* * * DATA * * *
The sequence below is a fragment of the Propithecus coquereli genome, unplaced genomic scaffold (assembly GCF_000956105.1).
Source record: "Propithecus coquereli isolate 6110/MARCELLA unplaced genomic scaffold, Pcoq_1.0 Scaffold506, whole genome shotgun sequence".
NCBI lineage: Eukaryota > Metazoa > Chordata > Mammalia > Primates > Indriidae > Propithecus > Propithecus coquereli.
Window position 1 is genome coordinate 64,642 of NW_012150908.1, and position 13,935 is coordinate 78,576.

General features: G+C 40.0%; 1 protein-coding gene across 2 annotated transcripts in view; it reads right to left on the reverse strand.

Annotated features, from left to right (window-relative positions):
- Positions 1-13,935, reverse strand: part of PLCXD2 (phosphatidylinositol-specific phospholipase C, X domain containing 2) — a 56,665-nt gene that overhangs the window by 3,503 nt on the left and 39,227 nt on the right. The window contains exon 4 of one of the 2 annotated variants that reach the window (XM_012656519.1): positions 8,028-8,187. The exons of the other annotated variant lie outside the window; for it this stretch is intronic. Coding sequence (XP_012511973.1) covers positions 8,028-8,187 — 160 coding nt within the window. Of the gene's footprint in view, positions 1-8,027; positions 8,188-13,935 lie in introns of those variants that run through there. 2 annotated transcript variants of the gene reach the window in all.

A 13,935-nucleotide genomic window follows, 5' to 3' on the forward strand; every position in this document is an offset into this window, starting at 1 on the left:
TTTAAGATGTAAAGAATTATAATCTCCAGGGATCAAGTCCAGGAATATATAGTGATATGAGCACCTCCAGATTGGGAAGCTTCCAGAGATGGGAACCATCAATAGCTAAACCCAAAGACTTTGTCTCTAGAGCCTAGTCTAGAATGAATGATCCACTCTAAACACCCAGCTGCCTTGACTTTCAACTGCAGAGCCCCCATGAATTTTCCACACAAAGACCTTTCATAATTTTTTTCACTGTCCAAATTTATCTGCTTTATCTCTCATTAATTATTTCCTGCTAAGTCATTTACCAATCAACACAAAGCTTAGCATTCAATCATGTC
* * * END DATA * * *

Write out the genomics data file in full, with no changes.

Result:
The sequence below is a fragment of the Propithecus coquereli genome, unplaced genomic scaffold (assembly GCF_000956105.1).
Source record: "Propithecus coquereli isolate 6110/MARCELLA unplaced genomic scaffold, Pcoq_1.0 Scaffold506, whole genome shotgun sequence".
NCBI lineage: Eukaryota > Metazoa > Chordata > Mammalia > Primates > Indriidae > Propithecus > Propithecus coquereli.
Window position 1 is genome coordinate 64,642 of NW_012150908.1, and position 13,935 is coordinate 78,576.

General features: G+C 40.0%; 1 protein-coding gene across 2 annotated transcripts in view; it reads right to left on the reverse strand.

Annotated features, from left to right (window-relative positions):
- Positions 1-13,935, reverse strand: part of PLCXD2 (phosphatidylinositol-specific phospholipase C, X domain containing 2) — a 56,665-nt gene that overhangs the window by 3,503 nt on the left and 39,227 nt on the right. The window contains exon 4 of one of the 2 annotated variants that reach the window (XM_012656519.1): positions 8,028-8,187. The exons of the other annotated variant lie outside the window; for it this stretch is intronic. Coding sequence (XP_012511973.1) covers positions 8,028-8,187 — 160 coding nt within the window. Of the gene's footprint in view, positions 1-8,027; positions 8,188-13,935 lie in introns of those variants that run through there. 2 annotated transcript variants of the gene reach the window in all.

A 13,935-nucleotide genomic window follows, 5' to 3' on the forward strand; every position in this document is an offset into this window, starting at 1 on the left:
TTTAAGATGTAAAGAATTATAATCTCCAGGGATCAAGTCCAGGAATATATAGTGATATGAGCACCTCCAGATTGGGAAGCTTCCAGAGATGGGAACCATCAATAGCTAAACCCAAAGACTTTGTCTCTAGAGCCTAGTCTAGAATGAATGATCCACTCTAAACACCCAGCTGCCTTGACTTTCAACTGCAGAGCCCCCATGAATTTTCCACACAAAGACCTTTCATAATTTTTTTCACTGTCCAAATTTATCTGCTTTATCTCTCATTAATTATTTCCTGCTAAGTCATTTACCAATCAACACAAAGCTTAGCATTCAATCATGTC